by TERESA GENARO
SARATOGA SPRINGS, N.Y. — The five-horse 2017 edition of the Honorable Miss H. (G2) turned into a two-horse race, with Finley’sluckycharm getting nailed at the wire, having to settle for second by a neck, with the rest of the field a dozen lengths behind.
The five-horse 2018 edition of the $200,000 race also turned into a two-horse race, but this time, Finley’sluckycharm would not be denied, winning a hard-fought battle to prevail by a 2 1/4 lengths over a stubborn Vertical Oak.
Running on a track labeled good after earlier showers, jockey Brian Hernandez Jr., the five-year-old mare’s regular rider making a rare appearance at Saratoga, and Finley’sluckycharm went out to a short lead that she ceded to Vertical Oak, who moved to the front after an awkward break. Finley’sluckycharm stayed right with Vertical Oak, and the two of them pulled away from their rivals, dueling to the wire. Kirby’s Penny finished 9 1/4 lengths back in third.
“That was awesome,” declared owner Carl R. Moore.
“That was great after last year being beaten a neck by Paulassilverlining,” Hernandez said. “We all went out to dinner and had our heads down, but this year we get to go to dinner and have a little celebration. We put Vertical Oak away in the lane, but she kept coming back at us.”
It was Moore who selected the early April filly at the 2014 Keeneland September yearling sale, eventually naming her for his granddaughter, now nine years old.
“It was Twirling Candy’s first year of babies, and she was very balanced and athletic,” said Moore. “She’s a later baby and a little immature, but she looked like an athlete.”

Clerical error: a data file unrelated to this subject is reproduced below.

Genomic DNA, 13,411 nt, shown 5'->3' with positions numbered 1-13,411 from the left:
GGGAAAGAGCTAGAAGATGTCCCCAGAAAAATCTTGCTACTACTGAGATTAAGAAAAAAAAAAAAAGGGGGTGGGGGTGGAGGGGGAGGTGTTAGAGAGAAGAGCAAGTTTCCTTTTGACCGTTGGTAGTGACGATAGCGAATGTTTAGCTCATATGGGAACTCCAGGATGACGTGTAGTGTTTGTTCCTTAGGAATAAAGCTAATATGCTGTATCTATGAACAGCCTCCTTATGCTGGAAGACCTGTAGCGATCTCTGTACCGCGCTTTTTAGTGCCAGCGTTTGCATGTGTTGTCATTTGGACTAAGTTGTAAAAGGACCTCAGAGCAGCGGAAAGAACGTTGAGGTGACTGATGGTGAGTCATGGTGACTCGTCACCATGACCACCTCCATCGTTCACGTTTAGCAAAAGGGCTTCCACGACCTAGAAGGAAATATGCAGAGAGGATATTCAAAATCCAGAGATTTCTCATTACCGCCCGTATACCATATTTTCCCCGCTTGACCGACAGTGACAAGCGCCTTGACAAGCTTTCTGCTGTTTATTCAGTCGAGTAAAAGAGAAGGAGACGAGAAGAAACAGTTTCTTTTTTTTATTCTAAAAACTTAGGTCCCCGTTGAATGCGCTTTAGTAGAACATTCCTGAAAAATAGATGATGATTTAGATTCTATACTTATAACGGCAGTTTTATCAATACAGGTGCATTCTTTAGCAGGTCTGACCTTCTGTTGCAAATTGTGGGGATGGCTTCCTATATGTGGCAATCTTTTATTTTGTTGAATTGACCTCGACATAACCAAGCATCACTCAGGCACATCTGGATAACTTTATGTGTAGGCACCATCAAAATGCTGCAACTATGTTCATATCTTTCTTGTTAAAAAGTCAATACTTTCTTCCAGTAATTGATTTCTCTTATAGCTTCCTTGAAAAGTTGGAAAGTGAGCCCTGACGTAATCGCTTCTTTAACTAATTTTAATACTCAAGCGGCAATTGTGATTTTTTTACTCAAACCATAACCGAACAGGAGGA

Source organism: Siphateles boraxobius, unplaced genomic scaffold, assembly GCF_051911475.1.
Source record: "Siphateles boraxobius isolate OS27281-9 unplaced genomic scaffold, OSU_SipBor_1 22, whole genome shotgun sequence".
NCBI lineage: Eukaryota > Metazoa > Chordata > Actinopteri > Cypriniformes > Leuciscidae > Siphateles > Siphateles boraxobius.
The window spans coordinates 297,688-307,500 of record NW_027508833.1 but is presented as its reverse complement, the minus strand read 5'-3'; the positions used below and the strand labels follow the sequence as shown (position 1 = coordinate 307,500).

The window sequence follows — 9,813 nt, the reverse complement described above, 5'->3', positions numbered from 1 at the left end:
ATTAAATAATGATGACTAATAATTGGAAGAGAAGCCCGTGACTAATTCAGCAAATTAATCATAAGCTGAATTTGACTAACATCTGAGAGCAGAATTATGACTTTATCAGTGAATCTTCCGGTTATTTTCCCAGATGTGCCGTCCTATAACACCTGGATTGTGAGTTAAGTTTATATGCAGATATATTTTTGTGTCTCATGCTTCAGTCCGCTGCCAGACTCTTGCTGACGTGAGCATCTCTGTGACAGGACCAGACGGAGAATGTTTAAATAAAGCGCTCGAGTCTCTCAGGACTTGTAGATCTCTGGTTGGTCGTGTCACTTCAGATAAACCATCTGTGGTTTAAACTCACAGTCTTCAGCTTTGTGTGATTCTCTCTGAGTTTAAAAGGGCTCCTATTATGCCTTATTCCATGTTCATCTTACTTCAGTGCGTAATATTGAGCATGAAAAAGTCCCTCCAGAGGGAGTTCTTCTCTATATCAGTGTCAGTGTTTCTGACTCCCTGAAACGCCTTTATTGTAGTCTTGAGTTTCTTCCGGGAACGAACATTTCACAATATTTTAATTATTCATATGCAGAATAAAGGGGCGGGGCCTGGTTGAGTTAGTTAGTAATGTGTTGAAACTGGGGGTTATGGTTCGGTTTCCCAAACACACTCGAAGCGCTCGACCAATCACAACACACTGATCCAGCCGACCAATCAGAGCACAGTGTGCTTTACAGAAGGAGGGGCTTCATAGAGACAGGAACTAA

A bargain at $77,000, Finley’sluckycharm has earned $913,000. Out of the Victory Gallop mare Day of Victory, she’s trained by Bret Calhoun. The dark bay/brown mare is one of four foals from the mare to make the races, and by far the most accomplished.
Finley’sluckycharm came to the six-furlong Honorable Miss after a fourth-place finish in the Humana Distaff (G1) on the Kentucky Derby undercard, running a month after a nose win in the Madison (G1) at Keeneland. Moore dismissed the Churchill Downs effort as a bounce.
“I thought we were the one to beat today,” said the owner. “We ran her back too quick last time, but she’s been doing great.”
“I think that’s the opportunity to bounce back out of a race as good as any,” said Calhoun. “I don’t think it was super strenuous. She ran fast, but at least she wasn’t in a gut-wrenching race.”
That bounce has Moore speaking cautiously about the plans for the mare, which may include Saratoga but which will be decided based on a return to the Breeders’ Cup Filly and Mare Sprint (G1), in which she finished ninth last year.
“She’s a special family horse,” said Moore. “Everyone’s watching and very excited about her.”